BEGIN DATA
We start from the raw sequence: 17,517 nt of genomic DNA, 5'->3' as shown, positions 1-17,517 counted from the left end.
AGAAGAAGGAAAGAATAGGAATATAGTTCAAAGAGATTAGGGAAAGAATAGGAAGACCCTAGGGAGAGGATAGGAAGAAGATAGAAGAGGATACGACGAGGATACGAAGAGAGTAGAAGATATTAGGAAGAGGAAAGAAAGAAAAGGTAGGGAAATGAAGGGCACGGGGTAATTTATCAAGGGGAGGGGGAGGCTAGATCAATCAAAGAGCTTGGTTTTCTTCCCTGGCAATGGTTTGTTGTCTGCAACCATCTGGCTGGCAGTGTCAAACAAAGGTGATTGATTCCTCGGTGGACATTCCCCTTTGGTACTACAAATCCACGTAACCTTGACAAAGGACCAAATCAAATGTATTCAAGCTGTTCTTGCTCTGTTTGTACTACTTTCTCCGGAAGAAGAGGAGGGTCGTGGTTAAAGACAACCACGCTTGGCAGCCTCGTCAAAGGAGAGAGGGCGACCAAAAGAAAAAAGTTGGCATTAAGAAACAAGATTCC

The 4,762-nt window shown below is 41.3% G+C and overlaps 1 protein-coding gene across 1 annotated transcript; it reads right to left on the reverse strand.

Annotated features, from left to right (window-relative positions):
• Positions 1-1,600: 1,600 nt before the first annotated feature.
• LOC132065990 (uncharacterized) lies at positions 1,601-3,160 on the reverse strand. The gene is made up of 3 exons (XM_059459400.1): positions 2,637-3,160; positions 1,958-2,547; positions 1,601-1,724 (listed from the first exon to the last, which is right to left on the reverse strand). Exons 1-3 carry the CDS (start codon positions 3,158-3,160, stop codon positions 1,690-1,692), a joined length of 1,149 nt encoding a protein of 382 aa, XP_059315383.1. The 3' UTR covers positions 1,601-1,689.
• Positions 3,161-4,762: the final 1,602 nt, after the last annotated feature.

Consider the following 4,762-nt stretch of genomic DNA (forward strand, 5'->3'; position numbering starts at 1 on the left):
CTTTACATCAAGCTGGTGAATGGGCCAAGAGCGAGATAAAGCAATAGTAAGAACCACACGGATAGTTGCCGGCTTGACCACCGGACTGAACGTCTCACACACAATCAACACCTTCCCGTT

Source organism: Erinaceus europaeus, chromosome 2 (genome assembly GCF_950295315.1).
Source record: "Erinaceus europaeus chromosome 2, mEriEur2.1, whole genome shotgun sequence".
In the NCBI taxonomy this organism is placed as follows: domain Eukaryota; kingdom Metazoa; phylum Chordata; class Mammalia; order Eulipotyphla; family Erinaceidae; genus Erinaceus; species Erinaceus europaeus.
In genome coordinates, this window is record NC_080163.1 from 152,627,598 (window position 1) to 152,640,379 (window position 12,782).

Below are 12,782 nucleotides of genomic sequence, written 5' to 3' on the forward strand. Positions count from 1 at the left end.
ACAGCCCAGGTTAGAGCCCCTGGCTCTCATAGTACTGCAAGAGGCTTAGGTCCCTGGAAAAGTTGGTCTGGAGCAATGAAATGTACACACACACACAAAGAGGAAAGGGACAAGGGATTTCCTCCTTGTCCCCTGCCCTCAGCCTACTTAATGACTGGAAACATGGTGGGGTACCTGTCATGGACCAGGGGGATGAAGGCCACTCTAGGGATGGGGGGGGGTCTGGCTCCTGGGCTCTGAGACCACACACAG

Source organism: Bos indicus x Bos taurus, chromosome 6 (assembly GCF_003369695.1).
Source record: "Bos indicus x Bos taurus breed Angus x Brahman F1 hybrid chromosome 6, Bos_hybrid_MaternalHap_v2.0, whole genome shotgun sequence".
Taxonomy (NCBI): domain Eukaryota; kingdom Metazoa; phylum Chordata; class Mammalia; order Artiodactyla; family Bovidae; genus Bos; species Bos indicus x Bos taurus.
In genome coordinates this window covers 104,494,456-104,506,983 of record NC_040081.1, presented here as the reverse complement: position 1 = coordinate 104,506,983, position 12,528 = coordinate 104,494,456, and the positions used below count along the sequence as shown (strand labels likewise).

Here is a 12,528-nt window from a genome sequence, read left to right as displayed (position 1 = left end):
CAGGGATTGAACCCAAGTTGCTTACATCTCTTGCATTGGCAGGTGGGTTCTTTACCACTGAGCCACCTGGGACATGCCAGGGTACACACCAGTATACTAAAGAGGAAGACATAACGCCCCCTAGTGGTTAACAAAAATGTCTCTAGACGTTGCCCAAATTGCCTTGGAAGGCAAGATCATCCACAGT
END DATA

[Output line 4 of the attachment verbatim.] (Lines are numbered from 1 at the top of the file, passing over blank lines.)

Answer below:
Annotated features, from left to right (window-relative positions):